The Surge is On in AfghanistanMay 27, 2010 - 9:27 AM | by: Rick Leventhal
If you’re wondering when the U.S. Military is beginning it’s surge in Afghanistan, wonder no more. It’s on.
If you’re wondering why you haven’t heard more about battles with the Taliban, it’s complicated.
There are tens of thousands of Marines fresh on the ground in Afghanistan, including more than 13,000 in the Helmand River Valley, under the command of Brigadier General Joseph Osterman. Many of these Marines are now laying the groundwork for future operations and establishing relationships with local tribal elders and government officials.
“A lot less kinetic activity (like gun battles)” says General Osterman, in an exclusive interview with Fox News Channel at Forward Operating Base Payne, “and much more on the non-kinetic side, which the Marines have been doing a great job with. Very sophisticated in their approach.”
Like developing local governments and local economies. ”Not as glamorous or sensational as clearing operations..” the General says, but far more important long-term.
The Marines are working every angle. They’re offering seed to farmers at a cut rate price and offering classes on how to better work their land. They’re having sit-downs with tribal elders to establish trust and spread the word that they’re here to establish security and provide aid, asking in exchange that locals share information on Taliban insurgents.
And the Marines are spreading out across the blistering hot desert in Southern Afghanistan, on twice-daily foot patrols and in their imposing and lethal Light Armored Vehicles like the LAV-25’s, stop-checking people and traffic, disrupting insurgent supply lines and gathering intel that can help prevent future attacks.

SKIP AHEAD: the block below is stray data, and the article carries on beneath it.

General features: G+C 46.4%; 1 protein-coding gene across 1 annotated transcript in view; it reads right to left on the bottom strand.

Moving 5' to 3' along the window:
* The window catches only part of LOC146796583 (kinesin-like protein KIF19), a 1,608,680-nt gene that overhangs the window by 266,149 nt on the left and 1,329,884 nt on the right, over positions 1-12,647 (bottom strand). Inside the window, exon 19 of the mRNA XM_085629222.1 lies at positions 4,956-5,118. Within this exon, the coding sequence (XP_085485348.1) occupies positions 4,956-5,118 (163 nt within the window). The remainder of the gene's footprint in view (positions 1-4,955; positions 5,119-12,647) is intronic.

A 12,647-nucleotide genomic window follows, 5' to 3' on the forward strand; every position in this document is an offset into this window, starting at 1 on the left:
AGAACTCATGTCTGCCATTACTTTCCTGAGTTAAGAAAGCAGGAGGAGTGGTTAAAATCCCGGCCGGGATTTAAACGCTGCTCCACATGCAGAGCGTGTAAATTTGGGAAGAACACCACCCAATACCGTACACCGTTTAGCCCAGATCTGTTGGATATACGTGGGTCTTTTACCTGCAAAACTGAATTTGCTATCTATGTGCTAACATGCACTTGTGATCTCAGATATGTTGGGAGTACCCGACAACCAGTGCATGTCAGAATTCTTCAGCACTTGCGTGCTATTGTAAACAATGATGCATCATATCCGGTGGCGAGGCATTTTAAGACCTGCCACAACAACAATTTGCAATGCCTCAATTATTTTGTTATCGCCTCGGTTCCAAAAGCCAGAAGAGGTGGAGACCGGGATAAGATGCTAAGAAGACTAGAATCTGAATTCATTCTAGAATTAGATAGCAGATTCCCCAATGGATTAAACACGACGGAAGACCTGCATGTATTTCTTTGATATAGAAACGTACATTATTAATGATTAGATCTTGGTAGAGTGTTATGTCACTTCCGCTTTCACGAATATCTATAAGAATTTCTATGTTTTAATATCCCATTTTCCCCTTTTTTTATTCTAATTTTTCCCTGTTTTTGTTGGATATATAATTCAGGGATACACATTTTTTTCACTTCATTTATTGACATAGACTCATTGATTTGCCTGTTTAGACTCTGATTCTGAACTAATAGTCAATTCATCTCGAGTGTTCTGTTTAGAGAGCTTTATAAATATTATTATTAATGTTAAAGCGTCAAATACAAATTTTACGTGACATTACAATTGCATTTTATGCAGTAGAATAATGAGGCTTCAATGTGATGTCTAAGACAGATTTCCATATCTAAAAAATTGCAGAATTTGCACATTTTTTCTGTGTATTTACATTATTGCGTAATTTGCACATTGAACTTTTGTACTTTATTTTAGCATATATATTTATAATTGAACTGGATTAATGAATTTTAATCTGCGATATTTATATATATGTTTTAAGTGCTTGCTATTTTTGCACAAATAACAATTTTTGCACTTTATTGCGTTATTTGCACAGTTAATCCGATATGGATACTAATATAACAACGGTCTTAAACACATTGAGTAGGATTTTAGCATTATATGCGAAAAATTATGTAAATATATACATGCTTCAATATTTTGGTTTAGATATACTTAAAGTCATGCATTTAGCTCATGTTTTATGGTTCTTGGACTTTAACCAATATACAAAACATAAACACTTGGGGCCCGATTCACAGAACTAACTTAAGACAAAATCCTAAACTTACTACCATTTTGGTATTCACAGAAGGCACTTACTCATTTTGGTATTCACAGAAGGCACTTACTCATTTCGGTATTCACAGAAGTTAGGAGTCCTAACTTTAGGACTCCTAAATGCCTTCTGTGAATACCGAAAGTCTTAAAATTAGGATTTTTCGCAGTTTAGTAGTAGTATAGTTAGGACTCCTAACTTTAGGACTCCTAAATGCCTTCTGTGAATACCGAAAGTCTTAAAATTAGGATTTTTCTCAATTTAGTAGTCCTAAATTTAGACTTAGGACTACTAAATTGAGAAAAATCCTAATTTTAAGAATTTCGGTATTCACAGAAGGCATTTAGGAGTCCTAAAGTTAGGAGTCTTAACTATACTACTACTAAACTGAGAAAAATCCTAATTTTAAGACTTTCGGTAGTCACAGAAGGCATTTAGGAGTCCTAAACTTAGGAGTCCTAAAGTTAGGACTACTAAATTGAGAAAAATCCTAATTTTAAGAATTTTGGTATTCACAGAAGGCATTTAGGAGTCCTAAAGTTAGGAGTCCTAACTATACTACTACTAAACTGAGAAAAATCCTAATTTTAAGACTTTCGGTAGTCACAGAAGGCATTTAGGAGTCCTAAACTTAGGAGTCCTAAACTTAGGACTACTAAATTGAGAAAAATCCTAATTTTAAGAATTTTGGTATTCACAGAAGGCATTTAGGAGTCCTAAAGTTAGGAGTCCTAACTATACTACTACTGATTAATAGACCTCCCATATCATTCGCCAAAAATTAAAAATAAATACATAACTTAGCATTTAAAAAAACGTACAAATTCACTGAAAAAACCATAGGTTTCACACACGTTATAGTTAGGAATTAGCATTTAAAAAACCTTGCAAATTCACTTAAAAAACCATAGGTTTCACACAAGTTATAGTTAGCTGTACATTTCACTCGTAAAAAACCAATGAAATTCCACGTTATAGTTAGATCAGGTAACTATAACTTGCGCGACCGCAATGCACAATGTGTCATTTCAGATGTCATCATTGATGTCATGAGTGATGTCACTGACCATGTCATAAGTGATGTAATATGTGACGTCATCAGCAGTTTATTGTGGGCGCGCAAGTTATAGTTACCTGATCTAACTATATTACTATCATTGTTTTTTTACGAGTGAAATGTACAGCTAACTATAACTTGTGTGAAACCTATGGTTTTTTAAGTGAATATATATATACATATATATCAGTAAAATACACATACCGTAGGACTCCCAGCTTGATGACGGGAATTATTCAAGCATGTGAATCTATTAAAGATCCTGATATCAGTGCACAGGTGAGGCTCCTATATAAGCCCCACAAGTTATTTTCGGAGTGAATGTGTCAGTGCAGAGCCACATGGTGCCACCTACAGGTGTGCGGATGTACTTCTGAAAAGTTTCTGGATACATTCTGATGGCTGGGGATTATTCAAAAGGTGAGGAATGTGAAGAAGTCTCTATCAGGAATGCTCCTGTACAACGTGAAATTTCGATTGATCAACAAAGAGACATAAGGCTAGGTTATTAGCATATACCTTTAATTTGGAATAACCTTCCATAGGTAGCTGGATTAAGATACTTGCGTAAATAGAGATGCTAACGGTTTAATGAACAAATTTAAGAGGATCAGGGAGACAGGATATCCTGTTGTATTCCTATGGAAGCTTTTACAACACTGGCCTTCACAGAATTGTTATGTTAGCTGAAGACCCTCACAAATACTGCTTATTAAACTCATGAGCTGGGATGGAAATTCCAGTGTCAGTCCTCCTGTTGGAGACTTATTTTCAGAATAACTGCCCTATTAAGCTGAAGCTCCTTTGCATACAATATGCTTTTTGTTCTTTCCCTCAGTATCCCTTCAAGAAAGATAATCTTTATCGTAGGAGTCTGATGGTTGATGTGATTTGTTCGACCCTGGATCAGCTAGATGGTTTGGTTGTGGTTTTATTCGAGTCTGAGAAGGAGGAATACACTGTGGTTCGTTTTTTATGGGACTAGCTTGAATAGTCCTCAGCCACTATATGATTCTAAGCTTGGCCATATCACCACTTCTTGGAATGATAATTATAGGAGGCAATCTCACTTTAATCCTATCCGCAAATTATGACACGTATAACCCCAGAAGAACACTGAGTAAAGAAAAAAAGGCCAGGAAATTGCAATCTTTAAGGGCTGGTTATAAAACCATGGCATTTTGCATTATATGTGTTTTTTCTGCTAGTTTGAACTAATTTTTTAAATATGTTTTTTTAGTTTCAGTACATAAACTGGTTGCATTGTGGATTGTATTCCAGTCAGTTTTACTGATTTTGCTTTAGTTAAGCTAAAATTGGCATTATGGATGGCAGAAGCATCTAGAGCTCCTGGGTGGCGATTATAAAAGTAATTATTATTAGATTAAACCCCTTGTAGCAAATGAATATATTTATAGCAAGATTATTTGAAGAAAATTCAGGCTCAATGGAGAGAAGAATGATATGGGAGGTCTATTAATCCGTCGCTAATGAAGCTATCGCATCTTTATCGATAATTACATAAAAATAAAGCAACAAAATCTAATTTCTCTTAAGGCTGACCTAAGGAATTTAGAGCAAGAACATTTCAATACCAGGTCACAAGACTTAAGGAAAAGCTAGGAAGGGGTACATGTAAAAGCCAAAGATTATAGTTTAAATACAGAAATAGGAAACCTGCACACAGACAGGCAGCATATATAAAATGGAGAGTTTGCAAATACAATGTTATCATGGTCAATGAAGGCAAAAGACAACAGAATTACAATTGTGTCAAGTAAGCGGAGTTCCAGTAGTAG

“It’s a slow build of confidence… we’ll establish a security presence, patrolling, talking to people and it almost creates a security bubble. Within that we find more and more people will talk to us and it gets harder and harder for the insurgents to work against us.”
So far there’s been very little push-back from the enemy in this region south and west of Kandahar, but the General expects it’s coming.
“The first thing they’ll do is try to stand up to us, do attacks and very rapidly realize that’s a losing proposition because we end capturing and killing quite a number of them and then what they generally do is move into a more indirect approach, use of the IED’s (improvised explosive devices, like roadside bombs), then they start to move into desperation mode… they get into a murder and intimidation campaign.”
That’s already happening further north in Marjah, but the General says this won’t last long. ”It’s a losing proposition. They very quickly alienate the population…” and that’s when the Marines believe they can help the Afghanis stand up and reclaim their country for themselves.
To the critics who point to Marjah as a failure, the General shakes his head in surprise. ”My sense of Marjah is that it’s a success story. We’re less than 90 days since we first started that assault. Too often people forget where we started. Marjah was a Taliban enclave. Completely run by the Taliban, completely governed by the Taliban, completely involved in the opium trade and in less than 90 days we now have a functioning government… we’ve opened up a number of schools… all the bazaars are thriving… there’s two, three thousand people in there at a time. Those are all the indicators that we had that things are moving positively.”
“Don’t get me wrong,” he cautions, “there are insurgents out there that are trying to be disruptive, taking potshots here and there, but frankly the presence we have is continuing to build a very positive security situation.”
Counter-insurgency missions take time, the General says. ”How long does it take to gain a person’s confidence that things are now better and things will continue to be better?”
When the people are convinced, the General insists, they’ll be a giant step closer to establishing security, stability and peace.